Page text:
Israel: Netanyahu criticizes Lapid’s UN speech ‘full of weakness, defeat’

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Benjamin Netanyahu casts his vote in the Likud primaries, at a polling station in Tel Aviv, Israel, on August 10, 2022.
Tomer Neuberg/Flash90Benjamin Netanyahu casts his vote in the Likud primaries, at a polling station in Tel Aviv, Israel, on August 10, 2022.

'Lapid endangers our future and our existence both on the Palestinian issue and on the Iranian issue'

Opposition Leader Benjamin Netanyahu responded to Israeli Prime Minister Yair Lapid’s speech at the United Nations General Assembly on Thursday accusing him of “endangering” Israel’s future. 

Lapid told the UN that he supports the two-state solution on condition that the Palestinian side will commit to creating a “peaceful state” that will not threaten Israel’s security with terrorist attacks by Hamas and Palestinian Islamic Jihad. 

"Tonight we heard a speech full of weakness, defeat and bowing of the head. After the right-wing government led by me removed the Palestinian state from the world agenda, after we brought four historic peace agreements with Arab countries that bypassed the Palestinian veto, Lapid is bringing the Palestinians back to the forefront of the world stage and putting Israel right into the Palestinian hole,” Netanyahu said.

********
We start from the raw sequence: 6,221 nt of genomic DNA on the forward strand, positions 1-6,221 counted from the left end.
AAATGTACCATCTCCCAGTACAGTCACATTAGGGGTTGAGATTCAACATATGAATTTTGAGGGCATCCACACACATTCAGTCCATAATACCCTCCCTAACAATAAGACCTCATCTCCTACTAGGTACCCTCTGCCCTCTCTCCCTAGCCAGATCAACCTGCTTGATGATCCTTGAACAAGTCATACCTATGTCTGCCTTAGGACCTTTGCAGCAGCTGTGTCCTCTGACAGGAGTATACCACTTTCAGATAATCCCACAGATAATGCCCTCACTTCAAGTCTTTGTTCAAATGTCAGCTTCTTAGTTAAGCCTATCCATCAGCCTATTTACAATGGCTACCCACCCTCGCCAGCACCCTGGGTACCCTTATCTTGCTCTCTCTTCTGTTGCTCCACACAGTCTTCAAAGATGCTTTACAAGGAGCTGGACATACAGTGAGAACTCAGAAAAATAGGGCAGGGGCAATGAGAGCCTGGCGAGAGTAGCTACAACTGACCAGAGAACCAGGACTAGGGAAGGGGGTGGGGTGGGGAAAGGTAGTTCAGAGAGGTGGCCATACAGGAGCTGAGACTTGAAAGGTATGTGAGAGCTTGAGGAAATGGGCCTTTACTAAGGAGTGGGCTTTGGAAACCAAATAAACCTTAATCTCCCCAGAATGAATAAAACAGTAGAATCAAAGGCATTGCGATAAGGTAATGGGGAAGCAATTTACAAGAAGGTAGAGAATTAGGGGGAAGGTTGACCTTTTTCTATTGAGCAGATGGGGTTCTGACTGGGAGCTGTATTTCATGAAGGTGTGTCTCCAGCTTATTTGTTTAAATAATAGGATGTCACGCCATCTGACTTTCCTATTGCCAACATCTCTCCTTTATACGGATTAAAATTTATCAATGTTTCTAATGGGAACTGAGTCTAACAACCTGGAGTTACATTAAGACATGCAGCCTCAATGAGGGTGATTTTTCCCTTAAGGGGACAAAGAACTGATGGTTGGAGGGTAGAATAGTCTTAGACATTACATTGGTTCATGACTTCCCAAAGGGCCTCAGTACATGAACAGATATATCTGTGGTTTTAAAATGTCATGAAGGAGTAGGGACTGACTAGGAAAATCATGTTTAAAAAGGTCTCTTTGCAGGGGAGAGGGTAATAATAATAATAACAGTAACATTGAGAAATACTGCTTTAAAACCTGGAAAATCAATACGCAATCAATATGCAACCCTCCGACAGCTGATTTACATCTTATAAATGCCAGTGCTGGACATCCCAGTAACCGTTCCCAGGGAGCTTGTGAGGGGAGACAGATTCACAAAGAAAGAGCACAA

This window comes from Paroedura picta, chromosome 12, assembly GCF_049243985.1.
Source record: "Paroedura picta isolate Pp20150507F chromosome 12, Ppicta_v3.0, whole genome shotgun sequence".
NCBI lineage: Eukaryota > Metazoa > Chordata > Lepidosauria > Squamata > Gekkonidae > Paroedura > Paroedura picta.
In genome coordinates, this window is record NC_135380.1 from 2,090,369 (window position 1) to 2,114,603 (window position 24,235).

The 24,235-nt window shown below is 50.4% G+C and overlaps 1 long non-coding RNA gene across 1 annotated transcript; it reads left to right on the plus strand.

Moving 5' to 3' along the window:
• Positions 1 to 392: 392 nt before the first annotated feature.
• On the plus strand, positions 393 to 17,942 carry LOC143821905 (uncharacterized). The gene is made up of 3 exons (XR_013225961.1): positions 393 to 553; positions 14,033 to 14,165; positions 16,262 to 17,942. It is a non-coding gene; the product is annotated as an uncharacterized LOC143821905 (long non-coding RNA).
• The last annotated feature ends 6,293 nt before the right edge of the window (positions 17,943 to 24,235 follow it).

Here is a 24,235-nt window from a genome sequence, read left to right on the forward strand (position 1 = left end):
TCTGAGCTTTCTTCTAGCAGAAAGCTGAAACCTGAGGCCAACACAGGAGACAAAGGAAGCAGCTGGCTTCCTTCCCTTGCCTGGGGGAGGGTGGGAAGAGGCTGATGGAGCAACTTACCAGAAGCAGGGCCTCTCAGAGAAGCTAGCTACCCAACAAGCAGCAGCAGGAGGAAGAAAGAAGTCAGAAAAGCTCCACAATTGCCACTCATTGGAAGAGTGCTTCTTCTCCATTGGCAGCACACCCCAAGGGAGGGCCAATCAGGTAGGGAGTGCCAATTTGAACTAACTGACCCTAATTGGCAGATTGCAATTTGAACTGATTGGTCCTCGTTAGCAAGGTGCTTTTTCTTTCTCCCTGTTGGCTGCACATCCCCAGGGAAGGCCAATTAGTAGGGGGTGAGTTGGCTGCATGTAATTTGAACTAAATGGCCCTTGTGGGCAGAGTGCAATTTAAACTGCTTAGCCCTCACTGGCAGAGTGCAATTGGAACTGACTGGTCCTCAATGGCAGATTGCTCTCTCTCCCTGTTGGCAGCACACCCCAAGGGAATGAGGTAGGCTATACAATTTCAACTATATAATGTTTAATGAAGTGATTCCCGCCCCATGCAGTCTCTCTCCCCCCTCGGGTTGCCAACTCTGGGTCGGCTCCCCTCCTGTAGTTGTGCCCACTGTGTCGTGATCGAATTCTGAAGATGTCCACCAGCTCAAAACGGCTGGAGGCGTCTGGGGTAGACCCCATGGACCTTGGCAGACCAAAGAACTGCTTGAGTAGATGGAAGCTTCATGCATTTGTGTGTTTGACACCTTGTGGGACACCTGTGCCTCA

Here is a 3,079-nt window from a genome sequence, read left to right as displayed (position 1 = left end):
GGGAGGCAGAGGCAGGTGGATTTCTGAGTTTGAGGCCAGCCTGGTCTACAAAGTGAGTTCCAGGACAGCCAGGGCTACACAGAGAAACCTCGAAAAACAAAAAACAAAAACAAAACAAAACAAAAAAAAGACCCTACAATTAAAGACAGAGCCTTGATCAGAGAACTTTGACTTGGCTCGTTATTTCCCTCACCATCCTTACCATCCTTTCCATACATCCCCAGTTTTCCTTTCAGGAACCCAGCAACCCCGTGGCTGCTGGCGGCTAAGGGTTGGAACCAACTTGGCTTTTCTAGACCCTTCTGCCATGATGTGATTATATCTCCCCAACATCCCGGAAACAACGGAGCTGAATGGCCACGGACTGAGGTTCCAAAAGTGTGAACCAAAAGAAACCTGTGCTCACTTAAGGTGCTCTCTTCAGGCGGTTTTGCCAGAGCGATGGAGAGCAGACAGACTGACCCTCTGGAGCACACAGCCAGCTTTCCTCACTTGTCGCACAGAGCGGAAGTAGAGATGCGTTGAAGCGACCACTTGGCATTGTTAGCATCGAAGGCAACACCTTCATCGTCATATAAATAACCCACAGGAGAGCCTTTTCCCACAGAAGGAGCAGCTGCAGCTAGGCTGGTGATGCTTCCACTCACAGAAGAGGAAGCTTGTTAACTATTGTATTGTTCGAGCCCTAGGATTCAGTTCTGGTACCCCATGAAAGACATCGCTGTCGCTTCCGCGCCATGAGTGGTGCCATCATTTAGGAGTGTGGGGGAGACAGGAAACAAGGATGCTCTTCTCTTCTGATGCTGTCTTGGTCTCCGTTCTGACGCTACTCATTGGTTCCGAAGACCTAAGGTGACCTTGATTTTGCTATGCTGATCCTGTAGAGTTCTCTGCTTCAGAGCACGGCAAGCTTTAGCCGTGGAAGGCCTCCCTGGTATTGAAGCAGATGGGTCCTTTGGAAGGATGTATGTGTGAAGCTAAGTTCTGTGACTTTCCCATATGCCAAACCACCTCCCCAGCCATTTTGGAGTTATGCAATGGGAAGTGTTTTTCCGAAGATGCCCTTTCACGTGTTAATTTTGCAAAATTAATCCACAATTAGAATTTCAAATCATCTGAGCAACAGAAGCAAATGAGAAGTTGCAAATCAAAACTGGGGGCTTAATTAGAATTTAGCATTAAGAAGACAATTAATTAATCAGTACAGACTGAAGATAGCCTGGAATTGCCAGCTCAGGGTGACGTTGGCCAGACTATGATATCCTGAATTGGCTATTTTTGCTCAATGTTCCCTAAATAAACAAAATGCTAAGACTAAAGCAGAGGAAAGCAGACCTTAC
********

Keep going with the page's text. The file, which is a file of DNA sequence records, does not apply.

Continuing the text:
The former Israeli prime minister and leader of the right-wing Likud party stressed that he and his allies “will not allow this.”

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He also condemned Lapid’s position on the Iranian nuclear threat that the prime minister also addressed during his UN speech. 

“Lapid endangers our future and our existence both on the Palestinian issue and on the Iranian issue. While Iran rushes to a nuclear agreement that endangers the very existence of the State of Israel, Lapid does nothing,” Netanyahu claimed. 

Lapid's statements about the two-state solution that have already triggered a wide response among Israeli politicians come shortly before the November elections where Netanyahu's bloc is predicted to win 60 seats in the 120-seat Knesset (Israeli parliament) — falling short of just one to secure the majority necessary to form a government. 

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